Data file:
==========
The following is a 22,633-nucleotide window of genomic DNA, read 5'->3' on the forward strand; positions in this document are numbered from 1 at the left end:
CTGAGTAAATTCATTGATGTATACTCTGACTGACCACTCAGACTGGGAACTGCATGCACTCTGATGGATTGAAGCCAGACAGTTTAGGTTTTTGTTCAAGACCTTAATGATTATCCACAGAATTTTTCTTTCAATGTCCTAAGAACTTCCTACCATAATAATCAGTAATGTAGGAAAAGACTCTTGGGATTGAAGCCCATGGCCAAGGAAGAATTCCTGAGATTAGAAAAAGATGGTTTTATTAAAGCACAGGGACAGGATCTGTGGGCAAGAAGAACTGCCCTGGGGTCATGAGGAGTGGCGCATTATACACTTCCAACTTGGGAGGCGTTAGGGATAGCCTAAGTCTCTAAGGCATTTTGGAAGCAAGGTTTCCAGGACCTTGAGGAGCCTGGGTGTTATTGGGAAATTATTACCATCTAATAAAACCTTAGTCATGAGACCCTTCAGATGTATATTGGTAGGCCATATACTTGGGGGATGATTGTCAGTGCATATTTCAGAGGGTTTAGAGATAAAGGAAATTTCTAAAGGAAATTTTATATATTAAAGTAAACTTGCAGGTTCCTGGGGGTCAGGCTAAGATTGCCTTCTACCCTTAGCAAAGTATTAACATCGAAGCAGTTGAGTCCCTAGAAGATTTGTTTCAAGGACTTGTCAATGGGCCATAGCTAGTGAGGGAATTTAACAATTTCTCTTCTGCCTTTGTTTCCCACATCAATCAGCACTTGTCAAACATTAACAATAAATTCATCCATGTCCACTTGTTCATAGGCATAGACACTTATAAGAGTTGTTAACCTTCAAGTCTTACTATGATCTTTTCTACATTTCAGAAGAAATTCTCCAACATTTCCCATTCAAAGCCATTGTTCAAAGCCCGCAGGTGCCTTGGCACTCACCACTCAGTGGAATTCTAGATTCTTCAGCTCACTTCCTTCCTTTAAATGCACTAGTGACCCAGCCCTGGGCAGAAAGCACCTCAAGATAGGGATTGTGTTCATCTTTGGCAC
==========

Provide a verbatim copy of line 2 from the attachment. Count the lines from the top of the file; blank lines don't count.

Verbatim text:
CTGAGTAAATTCATTGATGTATACTCTGACTGACCACTCAGACTGGGAACTGCATGCACTCTGATGGATTGAAGCCAGACAGTTTAGGTTTTTGTTCAAGACCTTAATGATTATCCACAGAATTTTTCTTTCAATGTCCTAAGAACTTCCTACCATAATAATCAGTAATGTAGGAAAAGACTCTTGGGATTGAAGCCCATGGCCAAGGAAGAATTCCTGAGATTAGAAAAAGATGGTTTTATTAAAGCACAGGGACAGGATCTGTGGGCAAGAAGAACTGCCCTGGGGTCATGAGGAGTGGCGCATTATACACTTCCAACTTGGGAGGCGTTAGGGATAGCCTAAGTCTCTAAGGCATTTTGGAAGCAAGGTTTCCAGGACCTTGAGGAGCCTGGGTGTTATTGGGAAATTATTACCATCTAATAAAACCTTAGTCATGAGACCCTTCAGATGTATATTGGTAGGCCATATACTTGGGGGATGATTGTCAGTGCATATTTCAGAGGGTTTAGAGATAAAGGAAATTTCTAAAGGAAATTTTATATATTAAAGTAAACTTGCAGGTTCCTGGGGGTCAGGCTAAGATTGCCTTCTACCCTTAGCAAAGTATTAACATCGAAGCAGTTGAGTCCCTAGAAGATTTGTTTCAAGGACTTGTCAATGGGCCATAGCTAGTGAGGGAATTTAACAATTTCTCTTCTGCCTTTGTTTCCCACATCAATCAGCACTTGTCAAACATTAACAATAAATTCATCCATGTCCACTTGTTCATAGGCATAGACACTTATAAGAGTTGTTAACCTTCAAGTCTTACTATGATCTTTTCTACATTTCAGAAGAAATTCTCCAACATTTCCCATTCAAAGCCATTGTTCAAAGCCCGCAGGTGCCTTGGCACTCACCACTCAGTGGAATTCTAGATTCTTCAGCTCACTTCCTTCCTTTAAATGCACTAGTGACCCAGCCCTGGGCAGAAAGCACCTCAAGATAGGGATTGTGTTCATCTTTGGCAC